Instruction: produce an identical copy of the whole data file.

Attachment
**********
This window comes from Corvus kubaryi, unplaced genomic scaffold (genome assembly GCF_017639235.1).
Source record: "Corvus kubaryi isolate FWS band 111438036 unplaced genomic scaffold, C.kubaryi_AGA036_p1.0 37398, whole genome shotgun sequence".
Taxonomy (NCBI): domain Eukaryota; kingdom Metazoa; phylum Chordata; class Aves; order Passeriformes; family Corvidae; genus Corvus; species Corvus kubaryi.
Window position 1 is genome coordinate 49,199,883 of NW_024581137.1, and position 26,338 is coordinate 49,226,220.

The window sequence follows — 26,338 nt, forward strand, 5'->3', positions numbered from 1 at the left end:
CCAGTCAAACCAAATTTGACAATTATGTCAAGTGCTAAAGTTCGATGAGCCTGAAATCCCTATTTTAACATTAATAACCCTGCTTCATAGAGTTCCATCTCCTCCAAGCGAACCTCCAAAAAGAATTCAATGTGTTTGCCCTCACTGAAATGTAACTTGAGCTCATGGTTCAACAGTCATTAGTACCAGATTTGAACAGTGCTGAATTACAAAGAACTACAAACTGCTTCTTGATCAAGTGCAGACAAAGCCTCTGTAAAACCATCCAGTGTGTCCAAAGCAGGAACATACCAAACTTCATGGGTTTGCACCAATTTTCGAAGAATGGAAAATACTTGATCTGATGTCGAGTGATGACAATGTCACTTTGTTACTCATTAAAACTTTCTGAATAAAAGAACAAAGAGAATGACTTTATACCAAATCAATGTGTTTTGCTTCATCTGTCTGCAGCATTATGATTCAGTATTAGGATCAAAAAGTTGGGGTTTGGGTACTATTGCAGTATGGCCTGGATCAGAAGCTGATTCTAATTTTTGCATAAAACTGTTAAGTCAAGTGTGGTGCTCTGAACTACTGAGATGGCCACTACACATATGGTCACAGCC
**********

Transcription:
This window comes from Corvus kubaryi, unplaced genomic scaffold (genome assembly GCF_017639235.1).
Source record: "Corvus kubaryi isolate FWS band 111438036 unplaced genomic scaffold, C.kubaryi_AGA036_p1.0 37398, whole genome shotgun sequence".
Taxonomy (NCBI): domain Eukaryota; kingdom Metazoa; phylum Chordata; class Aves; order Passeriformes; family Corvidae; genus Corvus; species Corvus kubaryi.
Window position 1 is genome coordinate 49,199,883 of NW_024581137.1, and position 26,338 is coordinate 49,226,220.

The window sequence follows — 26,338 nt, forward strand, 5'->3', positions numbered from 1 at the left end:
CCAGTCAAACCAAATTTGACAATTATGTCAAGTGCTAAAGTTCGATGAGCCTGAAATCCCTATTTTAACATTAATAACCCTGCTTCATAGAGTTCCATCTCCTCCAAGCGAACCTCCAAAAAGAATTCAATGTGTTTGCCCTCACTGAAATGTAACTTGAGCTCATGGTTCAACAGTCATTAGTACCAGATTTGAACAGTGCTGAATTACAAAGAACTACAAACTGCTTCTTGATCAAGTGCAGACAAAGCCTCTGTAAAACCATCCAGTGTGTCCAAAGCAGGAACATACCAAACTTCATGGGTTTGCACCAATTTTCGAAGAATGGAAAATACTTGATCTGATGTCGAGTGATGACAATGTCACTTTGTTACTCATTAAAACTTTCTGAATAAAAGAACAAAGAGAATGACTTTATACCAAATCAATGTGTTTTGCTTCATCTGTCTGCAGCATTATGATTCAGTATTAGGATCAAAAAGTTGGGGTTTGGGTACTATTGCAGTATGGCCTGGATCAGAAGCTGATTCTAATTTTTGCATAAAACTGTTAAGTCAAGTGTGGTGCTCTGAACTACTGAGATGGCCACTACACATATGGTCACAGCC